3. What is your favorite NRS game and why?
My favorite NRS game is probably MKX, because it provided EVERYONE with so much content, it was just a huge stride coming onto this gen’s console that NRS was able to do the things they’ve been wanting to do for soooo long. Super bloody and gruesome fatalities, 3 different character variations, unique intro and well written dialog, in depth story mode, return of a stamina bar, and more. So much was brought to the table with such passion and precision. Sure the game wasn’t perfect, but nothing really is.
4. What made you decide to transition more into commentating over playing the game competitively?
At first is was a little involuntary, I started going to school technically during injustice 1, but I did grind the game enough the first year I could get by on not playing it full time for the remainder. But when MKX came out, I just didn’t have the time to be happy with how I was as a competitor, so I focused more on commentary. I thought about competing while commentating for injustice 2, but between getting engaged and venturing into a new business, I just couldn’t keep up and I knew it wouldn’t make me happy to fall well below my expectations as a competitor. So when the Injustice 2 pro series started, I dabbled a little with my joker casually and pretty much put batman away for good.
5. When commentating how do you think your style and flow are? What role do you play when commentating with somebody else?
When I commentate I try my hardest to cater to newer/non players in attempts to bring them over to the world of competitive fighting games. I explain mechanics and try to highlight what makes this game unique and special to all the other fighting games out there, for the off chance that someone who’s “just” interested in watching batman beat the crap out of their favorite DC villains, to dive in head first into the FGC.
The role I play is definitely support, just like I do in every other game. “You need materials or a pick up in fortnite? I got you! You’re the ADC that needs to get away from this creeping jungler? Say no more! My game plan behind the mic is to do what I need to do provide synergy and help my co-caster be the best they can be, all while making sure the audience at home is entertained and having fun.
6. What is a challenge you’ve faced in the scene whether it was during competition or commentating? How did you overcome this obstacle?
Aquaman’s down 2, and I deal with it by losing.
Seriously though, I’d say the biggest obstacle I’ve faced in the scene is knowing that fighting games are a niche genre, and developers are doing very little to remedy that, to help player’s understand the game in its entirety.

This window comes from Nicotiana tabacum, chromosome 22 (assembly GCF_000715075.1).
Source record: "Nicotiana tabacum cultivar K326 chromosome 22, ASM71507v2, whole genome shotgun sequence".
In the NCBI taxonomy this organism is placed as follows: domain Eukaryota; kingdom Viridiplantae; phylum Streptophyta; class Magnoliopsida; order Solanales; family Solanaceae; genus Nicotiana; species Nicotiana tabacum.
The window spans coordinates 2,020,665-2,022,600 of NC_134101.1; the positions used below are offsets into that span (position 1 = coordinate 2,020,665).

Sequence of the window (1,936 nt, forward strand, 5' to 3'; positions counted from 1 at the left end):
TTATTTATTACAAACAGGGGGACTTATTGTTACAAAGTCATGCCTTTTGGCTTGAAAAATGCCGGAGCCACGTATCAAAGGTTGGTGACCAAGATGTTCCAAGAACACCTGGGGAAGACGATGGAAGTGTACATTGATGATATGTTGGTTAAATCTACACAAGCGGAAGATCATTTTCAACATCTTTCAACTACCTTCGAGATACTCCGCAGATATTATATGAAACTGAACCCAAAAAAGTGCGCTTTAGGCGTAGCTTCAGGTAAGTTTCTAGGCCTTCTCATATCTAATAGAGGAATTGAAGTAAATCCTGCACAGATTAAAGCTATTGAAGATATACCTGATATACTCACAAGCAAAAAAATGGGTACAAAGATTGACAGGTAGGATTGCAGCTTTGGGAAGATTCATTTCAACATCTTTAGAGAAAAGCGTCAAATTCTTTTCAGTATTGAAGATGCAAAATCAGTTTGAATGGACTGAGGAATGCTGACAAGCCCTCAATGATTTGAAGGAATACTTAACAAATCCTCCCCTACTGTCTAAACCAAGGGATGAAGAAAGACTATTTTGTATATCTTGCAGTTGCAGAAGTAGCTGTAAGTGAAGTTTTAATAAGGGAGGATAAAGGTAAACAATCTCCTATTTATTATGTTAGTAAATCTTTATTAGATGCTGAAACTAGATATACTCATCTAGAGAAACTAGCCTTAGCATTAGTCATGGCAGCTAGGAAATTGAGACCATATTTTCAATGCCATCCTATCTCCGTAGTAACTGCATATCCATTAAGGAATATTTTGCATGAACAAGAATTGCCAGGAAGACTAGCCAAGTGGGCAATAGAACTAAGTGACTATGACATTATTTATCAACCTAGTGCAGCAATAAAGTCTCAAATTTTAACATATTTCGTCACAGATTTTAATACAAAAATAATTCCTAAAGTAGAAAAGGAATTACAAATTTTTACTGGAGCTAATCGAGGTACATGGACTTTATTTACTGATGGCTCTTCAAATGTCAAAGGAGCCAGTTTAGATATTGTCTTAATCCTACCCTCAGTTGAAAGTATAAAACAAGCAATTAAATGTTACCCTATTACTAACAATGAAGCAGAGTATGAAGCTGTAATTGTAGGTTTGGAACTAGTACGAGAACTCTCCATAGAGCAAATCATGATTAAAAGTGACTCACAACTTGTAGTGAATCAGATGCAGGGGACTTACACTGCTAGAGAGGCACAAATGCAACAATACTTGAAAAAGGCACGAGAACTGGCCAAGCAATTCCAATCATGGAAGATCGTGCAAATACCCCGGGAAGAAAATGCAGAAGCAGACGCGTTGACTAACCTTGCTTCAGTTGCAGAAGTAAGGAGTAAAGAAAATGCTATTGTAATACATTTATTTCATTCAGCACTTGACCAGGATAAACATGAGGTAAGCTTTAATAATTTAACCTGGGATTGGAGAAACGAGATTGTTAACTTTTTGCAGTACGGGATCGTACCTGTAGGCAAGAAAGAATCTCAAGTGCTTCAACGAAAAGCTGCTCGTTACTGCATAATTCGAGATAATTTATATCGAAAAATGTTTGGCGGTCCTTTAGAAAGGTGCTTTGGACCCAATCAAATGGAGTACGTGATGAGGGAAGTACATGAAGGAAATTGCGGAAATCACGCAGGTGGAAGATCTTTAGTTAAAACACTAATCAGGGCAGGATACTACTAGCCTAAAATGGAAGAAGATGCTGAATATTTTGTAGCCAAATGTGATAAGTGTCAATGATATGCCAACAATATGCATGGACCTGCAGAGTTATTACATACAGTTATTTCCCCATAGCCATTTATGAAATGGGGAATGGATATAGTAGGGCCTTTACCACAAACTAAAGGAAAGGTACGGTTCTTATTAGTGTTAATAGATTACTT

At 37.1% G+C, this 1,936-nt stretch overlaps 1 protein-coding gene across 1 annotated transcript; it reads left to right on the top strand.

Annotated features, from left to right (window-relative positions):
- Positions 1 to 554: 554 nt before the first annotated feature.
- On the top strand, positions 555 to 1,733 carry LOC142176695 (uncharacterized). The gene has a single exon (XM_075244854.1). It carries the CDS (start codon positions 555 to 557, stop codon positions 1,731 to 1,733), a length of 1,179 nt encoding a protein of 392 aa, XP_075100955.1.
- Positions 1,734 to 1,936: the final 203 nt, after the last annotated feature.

7. Do you have a favorite player you like to watch? How do you remain unbiased while commentating their matches?
My favorite player to watch is hands down Tekken Master. Knowing that this guy is a foreign warrior, has very few outside offline sources outside of his brothers, and limited “playable” online time makes his strides and accomplishments soooo much more impressive. I usually don’t think about how godlike tekken master is while he’s playing. I’ve gotten used to being unbiased after getting flack for commentating any of KDZ’s matches. I feel like NOT competing has helped me become more unbiased as well.
8. What were your initial thoughts when chosen for the IPS season 1 tour? What was that experience like for you?
I remember sitting in the library at school working on one of my last papers for my final semester when I got that call for combo breaker, I was so shocked. I couldn’t work for the rest of the day, I was so pumped and amped, but then it switched from denial to yaaaaay, questioning my existence, to YES we’re going to Combo Breaker!
9. How is the IPS Season 2 tour looking for you? Anything you can say about it?
Its weird, I wish i could say something, its not like Im not allowed to say anything, its more of, theres nothing to say. Applications were submited but as far as “we” know, casters havent been selected yet.
10. What tournaments do you plan to commentate for this year? Anything else exciting in store for you in 2018?
Applications are in, but the ones for sure in 2018 are Summer Jam and NEC, I am open and willing to attend/work any event, so if anyone out there is a fan, my twitter is the best way to reach me. For 2018 I am going to focus more on creating content and streaming which I have started to do little by little.
Thank YOU Miguel for the interview!
If you’d like to follow or keep up to date with Dartharma you can follow him here:
As always, thank you for stopping by everyone.
I hope you’re still enjoying this series. I still have the plan of making this into a zine for you to have as a keepsake. I am hoping to have them ready for CEO to give out to those who attend my podcast panel.